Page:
Short, squat and inarguably adorable, the puffin seems like it might have missed its shot at stardom by little more than a well-narrated documentary. But with new research showing that puffins and similar seabirds could help scientists better understand climate change, this species might just get the attention it deserves.
By comparing the fossil record with modern seabird distribution patterns, researchers have uncovered a strong correlation between seabird diversity and major climate change events. This suggests that seabirds could be useful in studying the impact and progression of climate change. Their findings were published online ahead of print in the Journal of Avian Biology.
The study draws from modern fossil record data and new analyses of past research while referencing previous works by Adam Smith, lead author of the study and postdoctoral fellow at the Field Museum of Natural History in Chicago.
“Seabirds are a particularly good indicator [of climate change] in some sense, because they straddle the marine and terrestrial realms,” Smith said. Many members of the Pan-Alcidae clade of seabirds — a taxonomy first defined by Smith — spend 9 or 10 months at sea before coming ashore to breed. By spending time in the planet’s two main ecosystems, seabirds show a sensitivity to the effects of climate change in both territories.
Pan-Alcids such as puffins and auks have a reputation as cold-weather birds, when in fact many seabirds today live in very warm climates. Additionally, the fossil record shows that seabirds actually reached the height of their diversity and geographic spread during the Middle Miocene Climatic Optimum, a period of significant global warming that occurred over millions of years. Earlier research had proposed that this diversification event was far more recent, Smith said. A series of ice ages over the past five millions years cut seabird species in half. Not coincidentally, ocean circulation patterns changed extensively during the same period.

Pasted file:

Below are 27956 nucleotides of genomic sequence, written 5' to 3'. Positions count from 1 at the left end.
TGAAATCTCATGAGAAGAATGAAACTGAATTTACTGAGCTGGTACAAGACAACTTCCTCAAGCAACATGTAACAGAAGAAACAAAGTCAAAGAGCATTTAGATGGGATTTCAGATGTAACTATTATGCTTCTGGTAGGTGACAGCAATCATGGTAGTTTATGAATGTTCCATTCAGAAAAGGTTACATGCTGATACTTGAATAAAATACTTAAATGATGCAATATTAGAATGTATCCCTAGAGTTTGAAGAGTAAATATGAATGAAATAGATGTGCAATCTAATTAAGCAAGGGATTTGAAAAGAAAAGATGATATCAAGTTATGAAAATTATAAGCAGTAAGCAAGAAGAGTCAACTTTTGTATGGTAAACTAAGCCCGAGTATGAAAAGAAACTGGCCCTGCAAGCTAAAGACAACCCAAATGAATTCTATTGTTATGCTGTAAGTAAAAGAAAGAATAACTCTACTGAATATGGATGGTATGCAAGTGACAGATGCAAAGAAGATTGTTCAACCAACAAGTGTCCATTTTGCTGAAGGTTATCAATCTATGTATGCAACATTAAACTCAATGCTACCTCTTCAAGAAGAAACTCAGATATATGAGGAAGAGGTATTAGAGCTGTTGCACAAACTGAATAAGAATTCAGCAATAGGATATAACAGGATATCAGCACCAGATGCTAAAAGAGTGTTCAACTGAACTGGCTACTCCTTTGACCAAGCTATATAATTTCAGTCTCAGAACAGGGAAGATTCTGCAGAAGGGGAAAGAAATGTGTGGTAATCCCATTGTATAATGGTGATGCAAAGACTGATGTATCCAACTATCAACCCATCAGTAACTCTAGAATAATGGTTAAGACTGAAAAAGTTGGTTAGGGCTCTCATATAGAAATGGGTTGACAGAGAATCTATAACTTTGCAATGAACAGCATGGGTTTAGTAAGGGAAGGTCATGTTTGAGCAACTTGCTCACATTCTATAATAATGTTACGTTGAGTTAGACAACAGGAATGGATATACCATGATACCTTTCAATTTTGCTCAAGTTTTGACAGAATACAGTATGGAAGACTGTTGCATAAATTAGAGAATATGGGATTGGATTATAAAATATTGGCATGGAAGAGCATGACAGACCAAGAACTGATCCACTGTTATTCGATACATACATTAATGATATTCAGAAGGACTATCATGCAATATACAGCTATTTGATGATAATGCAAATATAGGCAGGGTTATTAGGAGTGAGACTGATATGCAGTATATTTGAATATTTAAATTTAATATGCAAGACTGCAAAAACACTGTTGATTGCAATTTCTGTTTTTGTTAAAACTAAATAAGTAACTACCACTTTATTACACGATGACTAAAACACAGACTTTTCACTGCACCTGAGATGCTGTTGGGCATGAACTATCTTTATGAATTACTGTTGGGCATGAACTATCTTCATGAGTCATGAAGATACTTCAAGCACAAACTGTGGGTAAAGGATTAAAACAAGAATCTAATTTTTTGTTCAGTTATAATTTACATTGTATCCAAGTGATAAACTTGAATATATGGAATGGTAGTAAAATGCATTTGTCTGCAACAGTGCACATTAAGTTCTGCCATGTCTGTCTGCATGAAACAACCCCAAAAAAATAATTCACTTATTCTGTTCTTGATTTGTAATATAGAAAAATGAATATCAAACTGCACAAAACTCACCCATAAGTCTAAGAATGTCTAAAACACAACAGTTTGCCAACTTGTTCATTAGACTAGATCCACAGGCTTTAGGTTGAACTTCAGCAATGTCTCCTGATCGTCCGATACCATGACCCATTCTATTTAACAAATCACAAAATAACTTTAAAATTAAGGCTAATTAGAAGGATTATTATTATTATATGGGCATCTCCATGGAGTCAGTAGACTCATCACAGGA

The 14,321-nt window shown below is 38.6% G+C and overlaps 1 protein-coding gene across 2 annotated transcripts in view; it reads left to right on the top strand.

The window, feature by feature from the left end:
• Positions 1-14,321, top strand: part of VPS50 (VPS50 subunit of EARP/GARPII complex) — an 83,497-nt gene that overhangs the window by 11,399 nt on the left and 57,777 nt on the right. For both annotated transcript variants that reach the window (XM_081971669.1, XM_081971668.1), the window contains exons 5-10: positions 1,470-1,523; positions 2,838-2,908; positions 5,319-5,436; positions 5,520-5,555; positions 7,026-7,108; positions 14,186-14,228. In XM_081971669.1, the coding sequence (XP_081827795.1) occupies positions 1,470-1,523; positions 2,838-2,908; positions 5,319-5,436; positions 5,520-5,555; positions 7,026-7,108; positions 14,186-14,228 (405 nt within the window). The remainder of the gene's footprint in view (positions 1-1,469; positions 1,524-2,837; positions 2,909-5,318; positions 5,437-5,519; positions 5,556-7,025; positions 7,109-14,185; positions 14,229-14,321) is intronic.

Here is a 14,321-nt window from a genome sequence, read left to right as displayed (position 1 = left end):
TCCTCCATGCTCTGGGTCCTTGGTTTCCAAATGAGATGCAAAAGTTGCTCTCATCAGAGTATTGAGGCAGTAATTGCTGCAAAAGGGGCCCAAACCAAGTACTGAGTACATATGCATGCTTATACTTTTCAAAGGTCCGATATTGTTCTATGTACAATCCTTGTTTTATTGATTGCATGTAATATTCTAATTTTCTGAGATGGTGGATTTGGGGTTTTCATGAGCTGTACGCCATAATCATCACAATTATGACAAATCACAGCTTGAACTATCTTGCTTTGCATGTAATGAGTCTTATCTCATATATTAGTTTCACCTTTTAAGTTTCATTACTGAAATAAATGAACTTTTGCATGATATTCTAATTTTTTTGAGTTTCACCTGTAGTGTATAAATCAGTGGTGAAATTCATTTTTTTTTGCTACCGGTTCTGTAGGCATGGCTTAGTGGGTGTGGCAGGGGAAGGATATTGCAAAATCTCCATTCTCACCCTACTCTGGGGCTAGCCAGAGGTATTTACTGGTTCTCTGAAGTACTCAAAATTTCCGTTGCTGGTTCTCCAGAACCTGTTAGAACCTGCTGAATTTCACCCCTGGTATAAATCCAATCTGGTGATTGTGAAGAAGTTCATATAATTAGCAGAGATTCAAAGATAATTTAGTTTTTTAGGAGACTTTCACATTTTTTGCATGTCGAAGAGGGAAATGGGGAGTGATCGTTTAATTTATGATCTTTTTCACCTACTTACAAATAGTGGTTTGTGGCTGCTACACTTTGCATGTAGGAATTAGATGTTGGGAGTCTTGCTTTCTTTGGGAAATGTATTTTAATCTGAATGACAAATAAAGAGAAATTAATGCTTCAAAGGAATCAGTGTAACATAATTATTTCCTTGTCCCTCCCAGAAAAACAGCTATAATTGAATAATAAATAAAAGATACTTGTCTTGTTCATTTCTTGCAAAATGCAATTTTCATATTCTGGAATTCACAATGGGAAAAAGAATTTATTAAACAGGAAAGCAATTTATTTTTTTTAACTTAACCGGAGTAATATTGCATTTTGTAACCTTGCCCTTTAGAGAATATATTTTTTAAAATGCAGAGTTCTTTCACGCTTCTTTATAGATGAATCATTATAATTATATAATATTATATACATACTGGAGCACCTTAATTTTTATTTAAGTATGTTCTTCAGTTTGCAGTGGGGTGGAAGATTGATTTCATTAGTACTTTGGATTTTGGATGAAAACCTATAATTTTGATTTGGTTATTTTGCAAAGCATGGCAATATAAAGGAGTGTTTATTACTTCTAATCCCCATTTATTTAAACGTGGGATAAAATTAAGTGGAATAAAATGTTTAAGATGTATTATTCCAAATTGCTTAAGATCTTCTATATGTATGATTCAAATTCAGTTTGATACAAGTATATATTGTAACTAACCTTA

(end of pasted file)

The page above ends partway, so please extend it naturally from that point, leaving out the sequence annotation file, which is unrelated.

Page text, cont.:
Modern shifts in geographic range and downward trends in seabird populations are a product of contemporary climate change and overfishing, which reflects similar shifts in the past. Recognizing important behavioral and anatomical alterations over time helps scientists determine when certain taxa developed in relation to these shifts. For instance, wing-propelled diving has been linked with cold, nutrient rich waters, and may have developed more recently than previously thought.
While the greatest diversity of seabird species may have existed during a warming period, Smith cautions that without “some urgency” in conservation efforts targeting overfishing and greenhouse gas emissions, seabird populations might drastically decline. He recalled visiting one island off the coast of Japan last summer, where 300,000 pairs of rhinoceros puffins produced less than 10 chicks, likely due to unusually warm seas at that location.
“I am not by any means saying that global warming is going to be a good thing for auks and puffins,” Smith said. “Quite the contrary, even though seabirds have survived a range of conditions over their evolutionary history.
“The rapidity of climate change and ocean pollution are a perfect storm, if you will, for these birds.”
Top image: An atlantic puffin perched on a rock. (Credit: Hanno, via Wikimedia Commons/CC BY 2.5)